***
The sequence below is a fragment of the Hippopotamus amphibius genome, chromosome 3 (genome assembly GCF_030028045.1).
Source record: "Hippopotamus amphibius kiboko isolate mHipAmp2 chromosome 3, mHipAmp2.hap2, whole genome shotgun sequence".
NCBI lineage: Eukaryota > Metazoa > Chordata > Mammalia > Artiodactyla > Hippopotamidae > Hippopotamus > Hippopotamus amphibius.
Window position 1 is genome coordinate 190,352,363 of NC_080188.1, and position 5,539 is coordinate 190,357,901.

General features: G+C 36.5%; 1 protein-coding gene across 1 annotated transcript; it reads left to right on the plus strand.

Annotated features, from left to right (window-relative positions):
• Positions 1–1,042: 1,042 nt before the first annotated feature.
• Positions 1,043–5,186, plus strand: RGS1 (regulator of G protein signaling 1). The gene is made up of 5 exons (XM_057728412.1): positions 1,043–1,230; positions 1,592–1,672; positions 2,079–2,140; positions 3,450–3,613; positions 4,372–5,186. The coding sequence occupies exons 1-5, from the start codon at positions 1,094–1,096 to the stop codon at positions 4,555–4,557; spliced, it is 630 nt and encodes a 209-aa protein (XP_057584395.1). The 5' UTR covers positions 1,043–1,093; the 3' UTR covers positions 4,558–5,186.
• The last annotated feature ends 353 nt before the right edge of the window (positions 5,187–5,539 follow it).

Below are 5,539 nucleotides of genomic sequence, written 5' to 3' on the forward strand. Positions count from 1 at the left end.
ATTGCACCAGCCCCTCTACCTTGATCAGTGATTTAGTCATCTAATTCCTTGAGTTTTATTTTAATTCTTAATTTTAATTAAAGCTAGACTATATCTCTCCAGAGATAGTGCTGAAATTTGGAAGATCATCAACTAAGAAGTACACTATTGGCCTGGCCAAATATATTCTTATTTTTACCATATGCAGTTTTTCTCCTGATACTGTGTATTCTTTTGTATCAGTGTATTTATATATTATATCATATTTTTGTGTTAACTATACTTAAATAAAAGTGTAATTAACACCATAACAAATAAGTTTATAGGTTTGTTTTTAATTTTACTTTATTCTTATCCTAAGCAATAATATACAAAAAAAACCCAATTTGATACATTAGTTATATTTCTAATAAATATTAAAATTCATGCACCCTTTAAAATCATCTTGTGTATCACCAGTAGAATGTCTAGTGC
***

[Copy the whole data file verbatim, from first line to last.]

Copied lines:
The sequence below is a fragment of the Hippopotamus amphibius genome, chromosome 3 (genome assembly GCF_030028045.1).
Source record: "Hippopotamus amphibius kiboko isolate mHipAmp2 chromosome 3, mHipAmp2.hap2, whole genome shotgun sequence".
NCBI lineage: Eukaryota > Metazoa > Chordata > Mammalia > Artiodactyla > Hippopotamidae > Hippopotamus > Hippopotamus amphibius.
Window position 1 is genome coordinate 190,352,363 of NC_080188.1, and position 5,539 is coordinate 190,357,901.

General features: G+C 36.5%; 1 protein-coding gene across 1 annotated transcript; it reads left to right on the plus strand.

Annotated features, from left to right (window-relative positions):
• Positions 1–1,042: 1,042 nt before the first annotated feature.
• Positions 1,043–5,186, plus strand: RGS1 (regulator of G protein signaling 1). The gene is made up of 5 exons (XM_057728412.1): positions 1,043–1,230; positions 1,592–1,672; positions 2,079–2,140; positions 3,450–3,613; positions 4,372–5,186. The coding sequence occupies exons 1-5, from the start codon at positions 1,094–1,096 to the stop codon at positions 4,555–4,557; spliced, it is 630 nt and encodes a 209-aa protein (XP_057584395.1). The 5' UTR covers positions 1,043–1,093; the 3' UTR covers positions 4,558–5,186.
• The last annotated feature ends 353 nt before the right edge of the window (positions 5,187–5,539 follow it).

Below are 5,539 nucleotides of genomic sequence, written 5' to 3' on the forward strand. Positions count from 1 at the left end.
ATTGCACCAGCCCCTCTACCTTGATCAGTGATTTAGTCATCTAATTCCTTGAGTTTTATTTTAATTCTTAATTTTAATTAAAGCTAGACTATATCTCTCCAGAGATAGTGCTGAAATTTGGAAGATCATCAACTAAGAAGTACACTATTGGCCTGGCCAAATATATTCTTATTTTTACCATATGCAGTTTTTCTCCTGATACTGTGTATTCTTTTGTATCAGTGTATTTATATATTATATCATATTTTTGTGTTAACTATACTTAAATAAAAGTGTAATTAACACCATAACAAATAAGTTTATAGGTTTGTTTTTAATTTTACTTTATTCTTATCCTAAGCAATAATATACAAAAAAAACCCAATTTGATACATTAGTTATATTTCTAATAAATATTAAAATTCATGCACCCTTTAAAATCATCTTGTGTATCACCAGTAGAATGTCTAGTGC